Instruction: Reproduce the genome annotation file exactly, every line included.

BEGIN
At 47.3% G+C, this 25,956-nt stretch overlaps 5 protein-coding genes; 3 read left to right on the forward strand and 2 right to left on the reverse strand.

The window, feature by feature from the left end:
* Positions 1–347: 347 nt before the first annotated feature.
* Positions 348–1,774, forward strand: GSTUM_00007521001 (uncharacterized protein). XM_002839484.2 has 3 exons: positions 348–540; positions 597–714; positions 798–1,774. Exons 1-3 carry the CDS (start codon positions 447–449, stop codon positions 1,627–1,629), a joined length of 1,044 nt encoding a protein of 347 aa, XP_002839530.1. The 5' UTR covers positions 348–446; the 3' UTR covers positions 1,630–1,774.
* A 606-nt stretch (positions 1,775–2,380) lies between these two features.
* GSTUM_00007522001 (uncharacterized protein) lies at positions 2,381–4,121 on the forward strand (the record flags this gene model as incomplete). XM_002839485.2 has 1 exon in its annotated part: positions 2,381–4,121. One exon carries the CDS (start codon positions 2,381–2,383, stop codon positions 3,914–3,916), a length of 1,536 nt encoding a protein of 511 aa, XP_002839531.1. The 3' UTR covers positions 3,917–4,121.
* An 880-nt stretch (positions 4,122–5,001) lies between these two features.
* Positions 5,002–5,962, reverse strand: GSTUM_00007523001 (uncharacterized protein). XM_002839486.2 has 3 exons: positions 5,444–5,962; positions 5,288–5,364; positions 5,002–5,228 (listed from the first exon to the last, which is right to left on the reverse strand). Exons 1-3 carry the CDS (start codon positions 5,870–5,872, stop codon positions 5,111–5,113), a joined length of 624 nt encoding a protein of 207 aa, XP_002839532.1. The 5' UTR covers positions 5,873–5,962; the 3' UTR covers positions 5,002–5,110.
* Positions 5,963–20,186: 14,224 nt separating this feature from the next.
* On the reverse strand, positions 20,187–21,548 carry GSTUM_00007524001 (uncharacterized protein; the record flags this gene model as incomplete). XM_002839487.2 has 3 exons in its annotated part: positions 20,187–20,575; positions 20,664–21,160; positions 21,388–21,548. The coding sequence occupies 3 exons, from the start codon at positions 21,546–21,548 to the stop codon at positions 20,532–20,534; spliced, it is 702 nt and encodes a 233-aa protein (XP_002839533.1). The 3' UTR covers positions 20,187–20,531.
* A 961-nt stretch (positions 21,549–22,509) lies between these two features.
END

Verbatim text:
At 47.3% G+C, this 25,956-nt stretch overlaps 5 protein-coding genes; 3 read left to right on the forward strand and 2 right to left on the reverse strand.

The window, feature by feature from the left end:
* Positions 1–347: 347 nt before the first annotated feature.
* Positions 348–1,774, forward strand: GSTUM_00007521001 (uncharacterized protein). XM_002839484.2 has 3 exons: positions 348–540; positions 597–714; positions 798–1,774. Exons 1-3 carry the CDS (start codon positions 447–449, stop codon positions 1,627–1,629), a joined length of 1,044 nt encoding a protein of 347 aa, XP_002839530.1. The 5' UTR covers positions 348–446; the 3' UTR covers positions 1,630–1,774.
* A 606-nt stretch (positions 1,775–2,380) lies between these two features.
* GSTUM_00007522001 (uncharacterized protein) lies at positions 2,381–4,121 on the forward strand (the record flags this gene model as incomplete). XM_002839485.2 has 1 exon in its annotated part: positions 2,381–4,121. One exon carries the CDS (start codon positions 2,381–2,383, stop codon positions 3,914–3,916), a length of 1,536 nt encoding a protein of 511 aa, XP_002839531.1. The 3' UTR covers positions 3,917–4,121.
* An 880-nt stretch (positions 4,122–5,001) lies between these two features.
* Positions 5,002–5,962, reverse strand: GSTUM_00007523001 (uncharacterized protein). XM_002839486.2 has 3 exons: positions 5,444–5,962; positions 5,288–5,364; positions 5,002–5,228 (listed from the first exon to the last, which is right to left on the reverse strand). Exons 1-3 carry the CDS (start codon positions 5,870–5,872, stop codon positions 5,111–5,113), a joined length of 624 nt encoding a protein of 207 aa, XP_002839532.1. The 5' UTR covers positions 5,873–5,962; the 3' UTR covers positions 5,002–5,110.
* Positions 5,963–20,186: 14,224 nt separating this feature from the next.
* On the reverse strand, positions 20,187–21,548 carry GSTUM_00007524001 (uncharacterized protein; the record flags this gene model as incomplete). XM_002839487.2 has 3 exons in its annotated part: positions 20,187–20,575; positions 20,664–21,160; positions 21,388–21,548. The coding sequence occupies 3 exons, from the start codon at positions 21,546–21,548 to the stop codon at positions 20,532–20,534; spliced, it is 702 nt and encodes a 233-aa protein (XP_002839533.1). The 3' UTR covers positions 20,187–20,531.
* A 961-nt stretch (positions 21,549–22,509) lies between these two features.